An efficient method to harvest low-grade waste heat as electricity may be possible using reversible ammonia batteries, according to Penn State engineers.
"The use of waste heat for power production would allow additional electricity generation without any added consumption of fossil fuels," said Bruce E. Logan, Evan Pugh Professor and Kappe Professor of Environmental Engineering. "Thermally regenerative batteries are a carbon-neutral way to store and convert waste heat into electricity with potentially lower cost than solid-state devices."
Low-grade waste heat is an artifact of many energy-generating methods. In automobiles, waste heat generated in winter is diverted to run the vehicle heating system, but in the summer, that same waste heat must be dissipated to the environment. Coal, nuclear and other power plants require high heat to produce electricity, but after producing electricity the excess waste heat is routed to cooling towers to dissipate. Many industrial sites, geothermal sources or solar generating plants also create low-grade heat that is wasted.
The researchers want to take this waste heat and capture it to produce more power. Other researchers have tried a variety of methods, but most produce too little power to be workable, or they cannot provide a continuous resource. Logan and his team are using a thermally regenerated ammonia-based battery that consists of copper electrodes with ammonia added only to the anolyte -- the electrolyte surrounding the anode.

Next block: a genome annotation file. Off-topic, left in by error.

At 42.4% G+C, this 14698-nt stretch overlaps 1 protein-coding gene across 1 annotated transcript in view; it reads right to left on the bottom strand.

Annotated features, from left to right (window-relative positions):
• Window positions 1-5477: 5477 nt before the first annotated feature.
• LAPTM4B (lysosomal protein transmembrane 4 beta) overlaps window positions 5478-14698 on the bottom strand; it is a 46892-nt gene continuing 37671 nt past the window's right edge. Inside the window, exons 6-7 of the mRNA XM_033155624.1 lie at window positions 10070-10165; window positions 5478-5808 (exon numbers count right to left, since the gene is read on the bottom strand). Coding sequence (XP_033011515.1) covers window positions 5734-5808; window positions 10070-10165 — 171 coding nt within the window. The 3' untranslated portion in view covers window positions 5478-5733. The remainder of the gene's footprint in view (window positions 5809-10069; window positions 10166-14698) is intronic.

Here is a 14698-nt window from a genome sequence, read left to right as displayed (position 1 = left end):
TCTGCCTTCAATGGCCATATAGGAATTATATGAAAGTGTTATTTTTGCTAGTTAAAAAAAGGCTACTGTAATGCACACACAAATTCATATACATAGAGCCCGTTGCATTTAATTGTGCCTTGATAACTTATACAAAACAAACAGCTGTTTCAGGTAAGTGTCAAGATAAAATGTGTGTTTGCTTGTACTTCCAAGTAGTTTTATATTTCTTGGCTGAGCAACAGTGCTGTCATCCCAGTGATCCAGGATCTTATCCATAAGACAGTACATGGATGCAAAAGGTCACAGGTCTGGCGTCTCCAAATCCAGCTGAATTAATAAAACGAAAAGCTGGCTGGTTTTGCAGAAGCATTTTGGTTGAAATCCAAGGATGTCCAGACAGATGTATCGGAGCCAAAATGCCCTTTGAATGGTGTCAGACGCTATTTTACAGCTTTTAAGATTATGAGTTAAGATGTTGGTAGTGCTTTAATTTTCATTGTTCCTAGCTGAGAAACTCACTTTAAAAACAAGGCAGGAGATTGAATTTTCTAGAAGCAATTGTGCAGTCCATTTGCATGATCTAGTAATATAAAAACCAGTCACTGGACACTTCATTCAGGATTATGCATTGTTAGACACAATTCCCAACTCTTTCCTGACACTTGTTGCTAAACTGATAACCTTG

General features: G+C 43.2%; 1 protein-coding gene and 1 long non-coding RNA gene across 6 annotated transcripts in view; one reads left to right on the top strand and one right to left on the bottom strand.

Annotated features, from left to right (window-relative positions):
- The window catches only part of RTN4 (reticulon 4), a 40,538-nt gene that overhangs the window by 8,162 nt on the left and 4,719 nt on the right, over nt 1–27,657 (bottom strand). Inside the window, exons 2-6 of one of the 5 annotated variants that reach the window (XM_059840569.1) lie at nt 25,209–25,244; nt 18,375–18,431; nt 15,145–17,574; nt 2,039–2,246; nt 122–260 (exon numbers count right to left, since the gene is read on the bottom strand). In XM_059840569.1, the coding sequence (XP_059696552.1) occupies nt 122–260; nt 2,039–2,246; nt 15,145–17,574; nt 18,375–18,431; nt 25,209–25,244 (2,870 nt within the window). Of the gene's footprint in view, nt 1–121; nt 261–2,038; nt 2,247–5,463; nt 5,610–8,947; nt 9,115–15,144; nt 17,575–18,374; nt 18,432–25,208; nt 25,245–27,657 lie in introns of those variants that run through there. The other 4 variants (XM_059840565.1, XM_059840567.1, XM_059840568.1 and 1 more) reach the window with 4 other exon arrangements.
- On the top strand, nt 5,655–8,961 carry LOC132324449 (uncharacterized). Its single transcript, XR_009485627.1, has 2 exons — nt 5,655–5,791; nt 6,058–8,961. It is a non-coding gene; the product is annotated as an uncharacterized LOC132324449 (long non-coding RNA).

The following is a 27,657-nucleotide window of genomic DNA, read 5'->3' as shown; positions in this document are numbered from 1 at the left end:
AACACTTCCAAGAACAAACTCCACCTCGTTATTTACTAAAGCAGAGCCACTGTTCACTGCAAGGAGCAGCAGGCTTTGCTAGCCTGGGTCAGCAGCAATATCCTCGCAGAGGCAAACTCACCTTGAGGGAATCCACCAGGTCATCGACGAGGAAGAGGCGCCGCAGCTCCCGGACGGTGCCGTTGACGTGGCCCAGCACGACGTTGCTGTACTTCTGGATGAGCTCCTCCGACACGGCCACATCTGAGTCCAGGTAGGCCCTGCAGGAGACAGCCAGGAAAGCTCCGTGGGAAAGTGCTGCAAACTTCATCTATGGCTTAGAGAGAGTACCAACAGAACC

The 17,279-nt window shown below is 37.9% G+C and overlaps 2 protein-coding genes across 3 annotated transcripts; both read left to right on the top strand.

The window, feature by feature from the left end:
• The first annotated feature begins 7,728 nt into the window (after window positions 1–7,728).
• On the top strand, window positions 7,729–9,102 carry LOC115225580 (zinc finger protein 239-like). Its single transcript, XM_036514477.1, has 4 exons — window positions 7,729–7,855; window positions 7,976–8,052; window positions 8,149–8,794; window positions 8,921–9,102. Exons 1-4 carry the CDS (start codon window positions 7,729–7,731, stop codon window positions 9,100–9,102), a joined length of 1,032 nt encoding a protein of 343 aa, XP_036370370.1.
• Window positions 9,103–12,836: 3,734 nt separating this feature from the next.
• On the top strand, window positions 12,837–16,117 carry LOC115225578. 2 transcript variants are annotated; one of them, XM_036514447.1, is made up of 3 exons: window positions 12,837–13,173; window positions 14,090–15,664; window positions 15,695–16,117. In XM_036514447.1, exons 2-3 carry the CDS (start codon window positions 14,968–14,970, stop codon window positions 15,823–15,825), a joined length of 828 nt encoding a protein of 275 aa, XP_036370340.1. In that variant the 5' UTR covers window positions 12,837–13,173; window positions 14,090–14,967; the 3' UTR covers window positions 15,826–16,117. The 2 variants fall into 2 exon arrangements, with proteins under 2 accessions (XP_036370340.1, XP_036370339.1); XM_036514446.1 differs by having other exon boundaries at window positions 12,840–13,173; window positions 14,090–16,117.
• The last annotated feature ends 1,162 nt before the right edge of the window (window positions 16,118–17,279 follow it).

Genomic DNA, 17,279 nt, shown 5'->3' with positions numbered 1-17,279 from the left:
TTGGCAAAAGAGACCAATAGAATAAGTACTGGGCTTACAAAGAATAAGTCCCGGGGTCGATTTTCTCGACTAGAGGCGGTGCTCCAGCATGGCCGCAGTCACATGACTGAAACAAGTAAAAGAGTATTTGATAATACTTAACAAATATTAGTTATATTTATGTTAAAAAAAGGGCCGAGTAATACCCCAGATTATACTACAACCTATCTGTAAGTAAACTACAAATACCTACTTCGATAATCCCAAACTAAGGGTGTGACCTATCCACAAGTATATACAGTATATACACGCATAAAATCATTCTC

"The battery will run until the reaction uses up the ammonia needed for complex formation in the electrolyte near the anode or depletes the copper ions in the electrolyte near the cathode," said Fang Zhang, postdoctoral fellow in environmental engineering. "Then the reaction stops."
This type of battery would be useless as a constant source of electricity if the reaction were not regenerative. Using low-grade waste heat from an outside source, the researchers distill ammonia from the effluent left in the battery anolyte and then recharge it into the original cathode chamber of the battery.
The chamber with the ammonia now becomes the anode chamber and copper is re-deposited on the electrode in the other chamber, now the cathode, but formerly the anode. The researchers switch ammonia back and forth between the two chambers, maintaining the amount of copper on the electrodes.
"Here we present a highly efficient, inexpensive and scalable ammonia-based thermally regenerative battery where electrical current is produced from the formation of copper ammonia complex," the researchers report in the current issue of Energy and Environmental Science. They note that the ammonia liquid stream can convert the thermal energy to electrical energy in the battery. "When needed, the battery can be discharged so that the stored chemical energy is effectively converted to electrical power."
One of the problems with previous methods was that the amount of energy produced in, for example, a system using salty and less salty water to generate electricity, was too small relative to the amount of water used. The thermally regenerative ammonia battery system can convert about 29 percent of the chemical energy in the battery to electricity and can be greatly improved with future optimization.